eric.ed.gov har udgivet:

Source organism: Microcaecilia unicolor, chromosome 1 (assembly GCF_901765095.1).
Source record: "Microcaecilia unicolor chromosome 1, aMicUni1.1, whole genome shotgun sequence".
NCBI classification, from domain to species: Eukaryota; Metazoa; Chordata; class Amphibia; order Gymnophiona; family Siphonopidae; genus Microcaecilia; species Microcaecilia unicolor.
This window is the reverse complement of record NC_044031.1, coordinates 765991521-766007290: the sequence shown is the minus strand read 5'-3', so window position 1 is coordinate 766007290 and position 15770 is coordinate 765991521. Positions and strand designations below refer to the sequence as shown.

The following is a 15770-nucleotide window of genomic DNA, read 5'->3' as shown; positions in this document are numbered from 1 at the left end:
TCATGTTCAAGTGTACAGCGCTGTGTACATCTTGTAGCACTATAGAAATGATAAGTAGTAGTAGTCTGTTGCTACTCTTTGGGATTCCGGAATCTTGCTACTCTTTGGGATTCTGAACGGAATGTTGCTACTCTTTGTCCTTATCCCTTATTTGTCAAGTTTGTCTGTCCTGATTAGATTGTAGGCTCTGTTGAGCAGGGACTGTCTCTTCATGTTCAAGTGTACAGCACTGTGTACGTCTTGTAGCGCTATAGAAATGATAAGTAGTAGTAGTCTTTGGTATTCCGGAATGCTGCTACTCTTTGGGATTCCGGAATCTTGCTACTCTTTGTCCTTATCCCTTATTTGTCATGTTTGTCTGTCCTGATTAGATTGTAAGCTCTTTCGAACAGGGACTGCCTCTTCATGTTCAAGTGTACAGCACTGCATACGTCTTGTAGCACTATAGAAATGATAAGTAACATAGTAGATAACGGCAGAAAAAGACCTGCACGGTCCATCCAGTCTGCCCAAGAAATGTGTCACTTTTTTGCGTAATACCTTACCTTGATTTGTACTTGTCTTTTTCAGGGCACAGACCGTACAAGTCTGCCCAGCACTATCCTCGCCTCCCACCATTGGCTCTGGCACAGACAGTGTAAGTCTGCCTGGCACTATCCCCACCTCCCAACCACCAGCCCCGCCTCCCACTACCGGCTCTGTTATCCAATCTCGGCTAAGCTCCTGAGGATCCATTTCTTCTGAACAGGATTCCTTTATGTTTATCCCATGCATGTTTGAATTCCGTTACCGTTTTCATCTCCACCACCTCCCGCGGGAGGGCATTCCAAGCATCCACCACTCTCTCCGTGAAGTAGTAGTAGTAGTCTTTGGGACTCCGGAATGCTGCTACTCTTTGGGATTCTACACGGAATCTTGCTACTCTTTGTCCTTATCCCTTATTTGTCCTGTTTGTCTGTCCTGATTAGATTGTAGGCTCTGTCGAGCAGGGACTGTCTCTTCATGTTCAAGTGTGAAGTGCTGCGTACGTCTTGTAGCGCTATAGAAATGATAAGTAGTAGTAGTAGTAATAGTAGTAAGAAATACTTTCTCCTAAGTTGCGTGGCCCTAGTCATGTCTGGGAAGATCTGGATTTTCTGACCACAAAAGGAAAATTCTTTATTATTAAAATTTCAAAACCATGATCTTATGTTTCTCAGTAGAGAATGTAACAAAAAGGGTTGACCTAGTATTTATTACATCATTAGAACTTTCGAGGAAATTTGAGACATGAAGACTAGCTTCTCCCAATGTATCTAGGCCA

Both Ohio’s state leadership and its foundation community recognized that, to move forward in a global economy, Ohio would need a highly trained workforce that would attract high tech companies to the state. Though STEM shortages have been a pervasive problem for decades, with the election of a new Governor in 2008, there was call to action from state higher education executive officers to address the STEM shortage areas as well as the growing achievement gap. In the years leading up to 2010, the state had significant teacher shortages in ten subject areas, with the greatest need in mathematics, sciences, and special education. These shortages, already severe, were projected to worsen as the state looked to adopt new rules for additional math and science courses required for graduation. There were also indicators that the state would adopt the common core standards, which required additional high level math and science preparation for all high school students taught by highly qualified and “effective” teachers. This program was seen by public and private entities as a way to address teacher shortages, increase the level of teacher performance in STEM subject areas, and help to close a widening achievement gap. Supported by more than $16 million in funding from the State of Ohio and private foundations, the program selected as partners seven Ohio universities: John Carroll University, Ohio State University, Ohio University, the University of Akron, the University of Cincinnati, the University of Dayton, and the University of Toledo. From 2011 to 2016, the WW Ohio Teaching Fellowship worked with these partner institutions to redesign their teacher education programs and recruit highly qualified candidates to careers in teaching. In collaboration with these seven Ohio partner institutions, the Woodrow Wilson Teaching Fellowship (WWTF) has recruited and prepared four cohorts of highly qualified STEM teachers for the most challenging and hard-to-fill positions in Ohio’s high-need urban and rural school districts. The Woodrow Wilson National Fellowship Foundation has had significant influence in improving and supporting STEM teacher training in Ohio, and the WWTF model has been incorporated into the partner institutions’ permanent course and degree offerings. This report describes how the fellowship works and how the university partners were selected. It also gives a description of the different partner programs.